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Aguaje is an oval-shaped fruit with curved edges, similar in shape to an egg, and averages six centimeters in length and four centimeters in diameter. The skin is firm, glossy, and textured, covered in small maroon-brown segments giving it a snake-like, scaled appearance. Underneath the surface, the flesh is generally bright yellow, thin, creamy, and semi-oily, encasing a large, thick, and oval, brown seed. Aguaje has a complex sweet, salty, and sharp flavor combined with mild acidity. In the Amazon, there are multiple varieties of Aguaje that are often categorized by their skin and flesh coloring, and each variety may bear a slightly different texture and flavor.
Aguaje is available year-round in South America, with a peak harvest during the rainy season.
Aguaje, botanically classified as Mauritia flexuosa, are small, scaly fruits that grow on the moriche palm belonging to the Arecaceae family. The moriche palm grows in flooded, tropical rainforests, using aerial roots to survive and expand over forty meters in any direction, and are found in thick groupings throughout the Amazon. The palms also produce small fruits, dangling in cascading bunches, and each tree can hold over five thousand fruits at one time. Aguaje fruits are considered a significant food source among Amazonian communities and have been harvested for thousands of years. The ancient fruit is known by many local names, including Moriche, Canangucho, and Buriti, and is one of the most popular fruits sold in jungle markets, with some cities harvesting and selling over twenty tons of fruit per day. Despite its local popularity, Aguaje is not well-known outside of South America, and deforestation has significantly decreased wild trees. Moriche palms are traditionally cut down to harvest the fruits, which has created an unsustainable supply for future demand. Modern improvements have been made through the efforts of conservation groups to provide climbing harnesses for harvesters to scale the palms and access the fruits. It has been discovered that climbing the palm takes approximately the same amount of time as it does to cut down the tree, creating a sustainable alternative.
Aguaje is a significant source of vitamin A, which is an antioxidant that has anti-inflammatory properties and helps to maintain healthy skin while protecting against vision loss. The fruits are also an excellent source of vitamin C, another antioxidant that can strengthen the immune system and provide lower amounts of vitamin E to protect against free radicals. In addition to antioxidants, Aguaje contains phytoestrogens, which are natural compounds that can help balance hormones and reduce symptoms associated with menopause.
Aguaje is widely versatile and can be consumed fresh, out-of-hand, or processed into beverages, supplements, snacks, and desserts. When raw, the skin and seed are discarded, and the flesh is eaten. The fruits are also sometimes soaked to soften the flaky skin for easy removal. In addition to fresh eating, the flesh can be blended into smoothies, fruit juices, and cocktails, and is also popularly mixed into a local Peruvian drink known as aguajina, made from Aguaje, sugar, ice, and water. Beyond beverages, Aguaje can be cooked into jams and jellies, used to flavor sauces for sweet and savory dishes, baked into cakes, cookies, and bread, or blended to make popsicles, yogurt, and ice cream. The fruits can also be dried, ground into a powder, and used as a supplement in protein shakes. Aguaje pairs well with nuts such as pistachios, walnuts, cashews, and almonds, vanilla, maple syrup, fruits such as figs, camu camu, strawberries, banana, and coconut, and meats such as chorizo, fish, pork, and poultry. Whole Aguaje should be immediately consumed for the best quality and flavor.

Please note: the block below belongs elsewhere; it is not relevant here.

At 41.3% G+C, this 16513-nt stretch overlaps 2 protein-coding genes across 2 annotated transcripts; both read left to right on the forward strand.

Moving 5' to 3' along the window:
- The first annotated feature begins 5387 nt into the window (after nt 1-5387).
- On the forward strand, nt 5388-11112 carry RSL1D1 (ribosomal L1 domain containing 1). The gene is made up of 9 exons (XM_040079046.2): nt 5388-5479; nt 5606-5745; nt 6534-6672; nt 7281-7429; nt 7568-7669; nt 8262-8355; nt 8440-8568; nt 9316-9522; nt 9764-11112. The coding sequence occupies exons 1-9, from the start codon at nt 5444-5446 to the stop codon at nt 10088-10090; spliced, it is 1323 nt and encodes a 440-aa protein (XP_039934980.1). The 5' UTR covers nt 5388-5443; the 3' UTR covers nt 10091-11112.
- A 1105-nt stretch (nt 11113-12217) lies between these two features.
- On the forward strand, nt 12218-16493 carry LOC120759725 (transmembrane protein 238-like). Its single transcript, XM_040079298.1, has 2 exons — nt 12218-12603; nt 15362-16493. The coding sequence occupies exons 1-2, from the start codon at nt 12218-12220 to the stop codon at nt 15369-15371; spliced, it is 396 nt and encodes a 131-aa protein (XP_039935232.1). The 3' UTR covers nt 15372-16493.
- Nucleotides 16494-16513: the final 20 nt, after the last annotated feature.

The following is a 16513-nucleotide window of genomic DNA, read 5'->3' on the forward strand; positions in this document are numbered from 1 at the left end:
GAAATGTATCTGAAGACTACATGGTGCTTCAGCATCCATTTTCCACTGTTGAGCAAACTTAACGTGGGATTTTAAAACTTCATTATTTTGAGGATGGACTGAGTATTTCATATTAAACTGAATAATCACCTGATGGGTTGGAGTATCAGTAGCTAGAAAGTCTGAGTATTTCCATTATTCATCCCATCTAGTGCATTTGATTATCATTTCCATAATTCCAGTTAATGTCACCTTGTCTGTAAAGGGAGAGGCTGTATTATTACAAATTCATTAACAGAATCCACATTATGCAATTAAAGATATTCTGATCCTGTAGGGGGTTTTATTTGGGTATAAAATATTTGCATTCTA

Moriche palms were the first palm variety to be documented for research purposes in South America in 1781 and were considered the lifeblood of Amazonian communities. All parts of the tree are still used today, including the leaves, fruits, roots, and wood, and the fruits are the most heavily marketed portion of the tree, often seen in large baskets at local markets sold by aguajeras, or women retailers. In the Loreto region of Peru, Aguaje is so abundant that in 2019, two tons of fruit was used to make the largest fruit mazamorra, obtaining the world record for the massive corn-based dessert. Aguaje fruits can also be pressed to produce oil that is sold as a topical ointment, and the hard seeds are hand-carved to make intricate designs and figurines. In addition to human consumption, Aguaje is a primary food source for animals in the rainforest, including fish, monkeys, birds, and tapirs.
Aguaje is native to tropical regions throughout South America and grows in swamps and flooded forests known as aguajales. The palm variety has been growing wild since ancient times and can be found in extensive groupings, spanning across millions of acres in the Amazon. Aguaje fruits contain hard seeds that are buoyant and can float across the water, which is the leading hypothesis as to how the trees are propagated naturally. In the modern-day, small planted forests of the palms are being cultivated through research institutes to study the potential for large-scale commercialization, but the primary source of Aguaje is still gathered from wild palms. Aguaje can be found fresh at local markets in Peru, Bolivia, Colombia, Ecuador, Brazil, Guyana, and Venezuela.
Recipes that include Aguaje Fruit. One is easiest, three is harder.
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